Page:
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Convenient food made of extruded adzuki bean attenuates inflammation and improves glycemic control in patients with type 2 diabetes: a randomized controlled trial

Authors Liu YP, Wang QY, Li SS, Yue YF, Ma YL, Ren GX

Received 5 January 2018

Accepted for publication 7 March 2018

Published 9 May 2018 Volume 2018:14 Pages 871—884


Checked for plagiarism Yes

Review by Single anonymous peer review

Peer reviewer comments 2

Editor who approved publication: Professor Deyun Wang

Yanping Liu,1,* Qiyan Wang,1,* Shanshan Li,1 Yanfen Yue,2 Yuling Ma,3 Guixing Ren3

1Nutrition Department, Chinese Academy of Medical Sciences, Peking Union Medical College, Peking Union Medical College Hospital, Beijing, China; 2Nutrition Department, Pinggu Hospital of Traditional Chinese Medicine, Beijing, China; 3Institute of Crop Sciences, Chinese Academy of Agricultural Sciences, Beijing, China

*These authors contributed equally to this work

Objective: Extrusion is a widely used food processing technology. The aim of this study was to investigate the effects of extruded adzuki bean convenient food (EABCF) on glycemic and inflammation control in type 2 diabetes mellitus (T2DM) patients.
Patients and methods: In a randomized controlled trial, 120 T2DM patients were randomly assigned to a control diet group (the low glycemic index [LGI] group, assigned the traditional diabetic low glycemic index diet) or an intervention group (the EABCF group, assigned daily consumption of EABCF). Diet information and blood samples were collected at baseline and after a 4-week intervention. After excluding exogenous insulin users, a subgroup analysis based on baseline fasting insulin (FINS) levels was conducted, and Homeostasis Model Assessment (HOMA) was the target indicator.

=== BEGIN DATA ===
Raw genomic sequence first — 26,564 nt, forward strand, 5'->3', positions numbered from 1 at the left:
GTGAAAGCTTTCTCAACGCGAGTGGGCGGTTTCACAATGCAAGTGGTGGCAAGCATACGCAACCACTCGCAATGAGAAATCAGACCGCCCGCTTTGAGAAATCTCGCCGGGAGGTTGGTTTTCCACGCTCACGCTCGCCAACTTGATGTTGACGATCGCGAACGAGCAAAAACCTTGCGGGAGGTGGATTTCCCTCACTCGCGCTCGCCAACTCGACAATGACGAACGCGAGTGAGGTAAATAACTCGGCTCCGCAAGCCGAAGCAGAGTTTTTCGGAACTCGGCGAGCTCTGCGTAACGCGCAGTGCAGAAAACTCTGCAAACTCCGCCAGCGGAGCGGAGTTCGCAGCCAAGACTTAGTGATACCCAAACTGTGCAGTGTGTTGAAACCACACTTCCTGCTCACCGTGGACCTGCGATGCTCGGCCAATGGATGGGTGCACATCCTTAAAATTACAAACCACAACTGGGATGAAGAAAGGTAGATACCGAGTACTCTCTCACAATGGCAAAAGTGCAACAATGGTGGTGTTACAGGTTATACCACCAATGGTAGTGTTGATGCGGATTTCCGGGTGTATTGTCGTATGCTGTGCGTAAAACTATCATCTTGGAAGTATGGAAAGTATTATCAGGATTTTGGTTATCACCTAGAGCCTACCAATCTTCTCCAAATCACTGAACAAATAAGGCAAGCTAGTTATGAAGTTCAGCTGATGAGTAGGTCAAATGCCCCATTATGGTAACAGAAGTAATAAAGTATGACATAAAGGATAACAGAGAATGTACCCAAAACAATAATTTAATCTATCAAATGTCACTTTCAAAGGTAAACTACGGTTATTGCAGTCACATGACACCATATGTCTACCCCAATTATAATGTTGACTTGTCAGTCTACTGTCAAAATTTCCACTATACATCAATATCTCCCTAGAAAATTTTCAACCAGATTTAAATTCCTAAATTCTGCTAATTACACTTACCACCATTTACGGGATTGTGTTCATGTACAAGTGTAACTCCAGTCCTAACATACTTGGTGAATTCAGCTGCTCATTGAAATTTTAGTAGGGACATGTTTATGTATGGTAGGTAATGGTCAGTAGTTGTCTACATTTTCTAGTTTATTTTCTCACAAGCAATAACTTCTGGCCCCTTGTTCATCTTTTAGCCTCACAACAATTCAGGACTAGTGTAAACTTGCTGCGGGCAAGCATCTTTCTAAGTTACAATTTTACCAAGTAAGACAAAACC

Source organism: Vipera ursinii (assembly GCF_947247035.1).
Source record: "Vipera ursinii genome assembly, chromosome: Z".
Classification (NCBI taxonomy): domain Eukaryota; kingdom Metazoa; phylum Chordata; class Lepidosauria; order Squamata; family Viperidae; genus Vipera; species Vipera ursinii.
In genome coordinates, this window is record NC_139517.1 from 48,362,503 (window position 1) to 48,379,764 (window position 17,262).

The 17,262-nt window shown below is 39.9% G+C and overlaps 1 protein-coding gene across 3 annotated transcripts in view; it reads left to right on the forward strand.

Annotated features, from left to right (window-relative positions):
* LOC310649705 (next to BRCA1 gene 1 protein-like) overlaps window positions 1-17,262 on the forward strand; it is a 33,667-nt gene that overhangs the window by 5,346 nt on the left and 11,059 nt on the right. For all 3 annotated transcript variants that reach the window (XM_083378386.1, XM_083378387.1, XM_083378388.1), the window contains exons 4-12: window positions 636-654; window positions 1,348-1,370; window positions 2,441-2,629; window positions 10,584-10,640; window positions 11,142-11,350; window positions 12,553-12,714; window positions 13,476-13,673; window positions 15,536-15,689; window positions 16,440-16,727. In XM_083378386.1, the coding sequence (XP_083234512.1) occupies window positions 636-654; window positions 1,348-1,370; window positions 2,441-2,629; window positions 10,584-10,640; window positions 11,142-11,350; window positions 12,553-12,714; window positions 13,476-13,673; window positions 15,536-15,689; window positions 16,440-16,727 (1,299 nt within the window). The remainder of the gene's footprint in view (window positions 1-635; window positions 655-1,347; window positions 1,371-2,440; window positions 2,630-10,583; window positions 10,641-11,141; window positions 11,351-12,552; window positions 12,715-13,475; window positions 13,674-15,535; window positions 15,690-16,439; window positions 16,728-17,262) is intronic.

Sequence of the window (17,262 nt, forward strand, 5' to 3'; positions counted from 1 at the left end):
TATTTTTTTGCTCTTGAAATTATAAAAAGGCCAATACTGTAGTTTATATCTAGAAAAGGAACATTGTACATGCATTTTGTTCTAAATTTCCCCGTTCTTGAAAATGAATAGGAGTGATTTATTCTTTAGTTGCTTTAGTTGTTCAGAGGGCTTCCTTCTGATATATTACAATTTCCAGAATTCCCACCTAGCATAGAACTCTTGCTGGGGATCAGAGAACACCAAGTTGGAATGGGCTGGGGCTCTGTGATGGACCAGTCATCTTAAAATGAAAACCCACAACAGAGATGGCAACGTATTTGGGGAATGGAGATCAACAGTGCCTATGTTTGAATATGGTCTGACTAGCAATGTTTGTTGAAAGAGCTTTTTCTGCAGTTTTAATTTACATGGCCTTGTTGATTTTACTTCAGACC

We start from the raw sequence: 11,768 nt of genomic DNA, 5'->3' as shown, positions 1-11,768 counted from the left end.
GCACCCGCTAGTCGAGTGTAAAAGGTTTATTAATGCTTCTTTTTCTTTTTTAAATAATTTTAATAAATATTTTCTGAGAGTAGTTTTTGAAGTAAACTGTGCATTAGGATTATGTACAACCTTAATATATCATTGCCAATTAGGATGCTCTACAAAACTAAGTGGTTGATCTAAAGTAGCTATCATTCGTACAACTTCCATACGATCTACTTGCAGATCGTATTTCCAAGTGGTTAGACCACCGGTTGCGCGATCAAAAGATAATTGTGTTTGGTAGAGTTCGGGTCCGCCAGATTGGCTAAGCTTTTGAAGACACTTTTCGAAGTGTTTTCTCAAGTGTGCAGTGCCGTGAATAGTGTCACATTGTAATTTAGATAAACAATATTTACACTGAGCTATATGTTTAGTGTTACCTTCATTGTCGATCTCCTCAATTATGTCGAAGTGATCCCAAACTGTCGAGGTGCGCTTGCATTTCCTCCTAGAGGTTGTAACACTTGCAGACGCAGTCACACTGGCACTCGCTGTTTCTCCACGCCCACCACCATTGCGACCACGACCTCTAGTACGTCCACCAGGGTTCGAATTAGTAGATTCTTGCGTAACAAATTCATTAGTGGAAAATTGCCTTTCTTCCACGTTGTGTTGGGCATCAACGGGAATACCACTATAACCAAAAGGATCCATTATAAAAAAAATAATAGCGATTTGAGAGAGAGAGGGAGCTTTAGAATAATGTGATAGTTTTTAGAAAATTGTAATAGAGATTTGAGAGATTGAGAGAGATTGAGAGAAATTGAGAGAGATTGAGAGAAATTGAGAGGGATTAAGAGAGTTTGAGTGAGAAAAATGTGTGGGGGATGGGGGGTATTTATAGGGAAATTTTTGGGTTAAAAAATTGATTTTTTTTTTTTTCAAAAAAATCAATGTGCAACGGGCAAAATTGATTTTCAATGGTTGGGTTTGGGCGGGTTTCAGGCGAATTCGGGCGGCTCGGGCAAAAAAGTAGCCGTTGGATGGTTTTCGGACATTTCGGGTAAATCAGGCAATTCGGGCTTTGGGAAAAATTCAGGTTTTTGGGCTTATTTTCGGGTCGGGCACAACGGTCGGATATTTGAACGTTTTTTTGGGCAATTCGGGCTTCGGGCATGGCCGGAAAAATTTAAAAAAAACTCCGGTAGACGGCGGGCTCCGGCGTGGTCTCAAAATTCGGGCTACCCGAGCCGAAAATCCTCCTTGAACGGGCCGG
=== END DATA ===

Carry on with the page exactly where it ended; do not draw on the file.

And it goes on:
Results: A total of 106 patients completed the trial, and 89 participants were included in the subgroup analysis. After the intervention, glycemic control improved in both groups compared to baseline, but the difference was not statistically significant (p>0.05). However, the EABCF group showed decreased inflammation with significantly lower tumor necrosis factor alpha (TNF-α) level compared to the control group (adjusted p<0.01). There was also a slight increase in the interleukin-6 (IL-6) level in the EABCF group (adjusted p=0.004). Moreover, the subgroup analysis found that, after 4 weeks, a diet consisting of EABCF increased insulin secretion to normal levels in the group with hypoinsulinism (baseline FINS<5.2 mU/L). However, the difference only showed a trend toward statistical significance (0.05<p=0.079<0.1).
Conclusion: EABCF had a similar hypoglycemic effect as the traditional diabetic LGI diet and showed a greater inhibitory effect on inflammation in T2DM patients. However, further clinical studies are needed to explore the underlying mechanism.

processed food, dietary intervention, insulin resistance, interleukin-6, high sensitive C reactive protein, tumor necrosis factor alpha, randomized controlled trial

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